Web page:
Mama Deb (mamadeb) wrote,
Mama Deb
mamadeb

Nine Days

Shabbat was Rosh Chodesh Av. That means it was the New Moon (yes, I know, it's a day off. We correct the calendar so things run right.) of the Jewish month of Av. And so we are in that period of time known as the Nine Days.



This is the final stretch before the major fast of Tisha B'Av (the Ninth of Av. You think that naming dates after dates started with the 4th of July?) It's not a good day in Jewish history - it's the date that both the First *and* Second Temples were destroyed. It's the day that Jews were expelled from Spain (and that was not a coincidence.) It's just not a happy day.

We've already begun the season of mourning 14 days ago on the 17th of Tammuz, which was a minor fast day, and the day that the wall around Jerusalem was breached for the First Destruction, and so the Three Weeks began - a time period when we do not hold weddings or other parties and we do not cut our hair. Many men do not shave.

But the Nine Days is far stricter. We do not eat meat. We do not drink wine. We do not swim. We do not purchase new clothing (unless it would be a financial loss) and we do not wear new clothing. Or clean clothing. Many do not listen to music - none listen to live music. Technically, we should not bathe, unless not bathing is painful. For a 21st C person in August - it's painful, so we bathe. We do not do laundry.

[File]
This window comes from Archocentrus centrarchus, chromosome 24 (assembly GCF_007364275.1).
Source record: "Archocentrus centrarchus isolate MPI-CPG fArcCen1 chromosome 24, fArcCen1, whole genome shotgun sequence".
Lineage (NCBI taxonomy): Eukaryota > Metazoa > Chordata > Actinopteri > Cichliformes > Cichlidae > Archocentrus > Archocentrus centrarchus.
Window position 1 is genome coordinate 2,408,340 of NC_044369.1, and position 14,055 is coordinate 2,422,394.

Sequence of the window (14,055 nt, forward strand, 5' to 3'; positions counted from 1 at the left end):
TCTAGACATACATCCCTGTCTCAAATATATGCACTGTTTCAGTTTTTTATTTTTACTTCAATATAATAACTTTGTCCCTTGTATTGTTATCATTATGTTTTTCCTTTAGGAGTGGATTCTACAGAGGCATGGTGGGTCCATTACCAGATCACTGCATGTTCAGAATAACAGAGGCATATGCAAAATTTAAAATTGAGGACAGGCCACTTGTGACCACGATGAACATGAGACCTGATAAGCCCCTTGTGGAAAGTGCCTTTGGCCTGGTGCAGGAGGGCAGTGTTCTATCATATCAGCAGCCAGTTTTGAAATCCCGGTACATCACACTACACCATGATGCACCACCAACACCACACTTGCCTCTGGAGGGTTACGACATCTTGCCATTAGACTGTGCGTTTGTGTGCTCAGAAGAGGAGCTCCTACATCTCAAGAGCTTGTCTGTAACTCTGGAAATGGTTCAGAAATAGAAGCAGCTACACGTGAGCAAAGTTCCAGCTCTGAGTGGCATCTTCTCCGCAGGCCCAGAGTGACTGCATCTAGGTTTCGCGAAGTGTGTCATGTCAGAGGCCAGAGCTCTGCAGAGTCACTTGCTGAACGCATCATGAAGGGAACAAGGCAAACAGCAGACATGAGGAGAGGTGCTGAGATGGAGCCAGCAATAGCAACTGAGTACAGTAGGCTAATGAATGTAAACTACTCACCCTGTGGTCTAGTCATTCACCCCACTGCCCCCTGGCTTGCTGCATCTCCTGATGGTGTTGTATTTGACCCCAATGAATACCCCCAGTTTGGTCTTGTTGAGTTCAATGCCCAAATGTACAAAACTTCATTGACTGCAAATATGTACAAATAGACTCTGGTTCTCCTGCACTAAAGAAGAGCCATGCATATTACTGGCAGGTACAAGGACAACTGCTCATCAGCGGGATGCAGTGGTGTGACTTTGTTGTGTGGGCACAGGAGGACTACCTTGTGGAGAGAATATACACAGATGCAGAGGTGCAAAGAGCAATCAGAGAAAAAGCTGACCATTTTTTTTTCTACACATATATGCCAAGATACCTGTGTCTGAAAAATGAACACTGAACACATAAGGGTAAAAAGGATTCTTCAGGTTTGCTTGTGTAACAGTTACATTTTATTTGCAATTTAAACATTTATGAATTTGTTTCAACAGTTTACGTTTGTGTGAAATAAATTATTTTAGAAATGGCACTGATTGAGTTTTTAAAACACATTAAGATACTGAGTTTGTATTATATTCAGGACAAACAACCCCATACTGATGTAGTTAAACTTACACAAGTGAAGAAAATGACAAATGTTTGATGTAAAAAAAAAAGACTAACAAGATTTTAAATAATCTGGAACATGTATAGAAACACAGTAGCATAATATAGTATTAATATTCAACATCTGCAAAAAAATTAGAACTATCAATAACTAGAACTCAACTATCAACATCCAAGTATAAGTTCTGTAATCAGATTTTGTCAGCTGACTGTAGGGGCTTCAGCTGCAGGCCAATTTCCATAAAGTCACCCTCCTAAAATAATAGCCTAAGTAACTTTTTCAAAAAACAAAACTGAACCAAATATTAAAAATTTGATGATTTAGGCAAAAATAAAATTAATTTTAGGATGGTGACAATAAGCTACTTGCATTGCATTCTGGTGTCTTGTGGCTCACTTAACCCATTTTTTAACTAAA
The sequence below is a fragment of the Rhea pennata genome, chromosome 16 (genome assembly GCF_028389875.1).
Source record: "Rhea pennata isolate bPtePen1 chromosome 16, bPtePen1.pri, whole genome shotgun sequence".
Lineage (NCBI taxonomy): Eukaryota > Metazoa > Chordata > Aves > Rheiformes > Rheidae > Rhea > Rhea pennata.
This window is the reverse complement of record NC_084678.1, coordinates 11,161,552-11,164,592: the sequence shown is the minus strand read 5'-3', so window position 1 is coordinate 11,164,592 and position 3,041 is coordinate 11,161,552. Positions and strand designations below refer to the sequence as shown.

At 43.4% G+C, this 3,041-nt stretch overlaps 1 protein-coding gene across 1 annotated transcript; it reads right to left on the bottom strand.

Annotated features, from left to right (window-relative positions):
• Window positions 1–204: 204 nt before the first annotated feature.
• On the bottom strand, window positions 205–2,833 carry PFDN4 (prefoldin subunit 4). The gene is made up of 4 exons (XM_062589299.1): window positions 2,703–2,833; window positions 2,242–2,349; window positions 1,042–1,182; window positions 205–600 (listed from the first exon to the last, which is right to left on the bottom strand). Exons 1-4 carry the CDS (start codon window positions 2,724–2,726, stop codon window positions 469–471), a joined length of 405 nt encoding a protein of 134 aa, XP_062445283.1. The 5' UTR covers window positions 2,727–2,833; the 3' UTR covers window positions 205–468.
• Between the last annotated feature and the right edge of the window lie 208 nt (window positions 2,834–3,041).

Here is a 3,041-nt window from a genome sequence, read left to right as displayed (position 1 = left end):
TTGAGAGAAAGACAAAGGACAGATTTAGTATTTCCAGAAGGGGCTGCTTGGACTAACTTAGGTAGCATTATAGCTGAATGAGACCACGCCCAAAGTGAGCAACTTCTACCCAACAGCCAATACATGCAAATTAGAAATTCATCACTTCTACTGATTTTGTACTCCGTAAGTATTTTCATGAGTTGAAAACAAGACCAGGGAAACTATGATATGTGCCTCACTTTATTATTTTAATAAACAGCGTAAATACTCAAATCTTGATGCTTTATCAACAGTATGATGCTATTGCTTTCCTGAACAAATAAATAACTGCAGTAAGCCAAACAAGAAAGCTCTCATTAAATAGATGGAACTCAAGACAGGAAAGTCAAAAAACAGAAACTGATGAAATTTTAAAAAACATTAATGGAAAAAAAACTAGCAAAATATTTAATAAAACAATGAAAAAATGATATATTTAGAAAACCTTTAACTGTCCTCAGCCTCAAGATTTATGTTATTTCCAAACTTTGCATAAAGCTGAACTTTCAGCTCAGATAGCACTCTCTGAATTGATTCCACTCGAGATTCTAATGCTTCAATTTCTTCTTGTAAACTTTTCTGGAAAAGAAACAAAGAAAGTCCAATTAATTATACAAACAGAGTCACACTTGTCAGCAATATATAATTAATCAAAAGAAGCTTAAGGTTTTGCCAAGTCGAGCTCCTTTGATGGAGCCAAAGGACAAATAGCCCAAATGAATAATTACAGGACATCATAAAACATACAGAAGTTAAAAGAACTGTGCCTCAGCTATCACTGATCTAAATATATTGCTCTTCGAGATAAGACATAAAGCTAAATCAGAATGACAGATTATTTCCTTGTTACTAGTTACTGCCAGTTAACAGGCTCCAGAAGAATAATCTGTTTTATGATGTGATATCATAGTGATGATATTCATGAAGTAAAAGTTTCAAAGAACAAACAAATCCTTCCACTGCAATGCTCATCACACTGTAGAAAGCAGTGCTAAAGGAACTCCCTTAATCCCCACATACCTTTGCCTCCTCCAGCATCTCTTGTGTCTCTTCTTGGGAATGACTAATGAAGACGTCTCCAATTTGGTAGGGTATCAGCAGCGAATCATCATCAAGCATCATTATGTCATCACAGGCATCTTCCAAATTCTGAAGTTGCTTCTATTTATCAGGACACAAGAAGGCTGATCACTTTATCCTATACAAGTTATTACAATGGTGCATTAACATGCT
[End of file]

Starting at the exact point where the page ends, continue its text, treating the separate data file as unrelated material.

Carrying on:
This will culminate next Sunday with Tisha B'Av, where, for 25 hours, we do not eat, drink, bathe (no excuses), have marital relations, anoint ourselves, greet friends or study Torah. Nothing that brings joy. From nightfall until noon, we sit as mourners do, on low benches. We also do not wear leather shoes. (There are exceptions to these rules, but this is the general case.)

The logistics can be complicated. For example, meat eating is permitted (some say required) on Shabbat. Wine drinking is certainly required. I had to make sure that all possible laundry was done on Friday so that we'd have enough (there are ways of wearing laundered clothing so as not to violate the "no clean" rule. Many people wear all the clothes they're going to wear before the sun sets, for example - on and off, on and off.) And I had to plan our meals so that we had our fill of fleish but did not have leftovers. We had turkey stew, chef's salad, and finished off those cold cuts late Saturday afternoon in sandwiches.

My plans for the week are omelettes, ratatouille (two nights), a stir-fry, fish, and then meat for Shabbat, ending with a fish and pasta salad that I always serve pre-fast. Fast begins Saturday night.

Monday morning, we rent a car and drive upstate to visit my inlaws. Packing will be simple - we'll haul the full laundry bag and an empty suitcase to the country.
Tags: judaism
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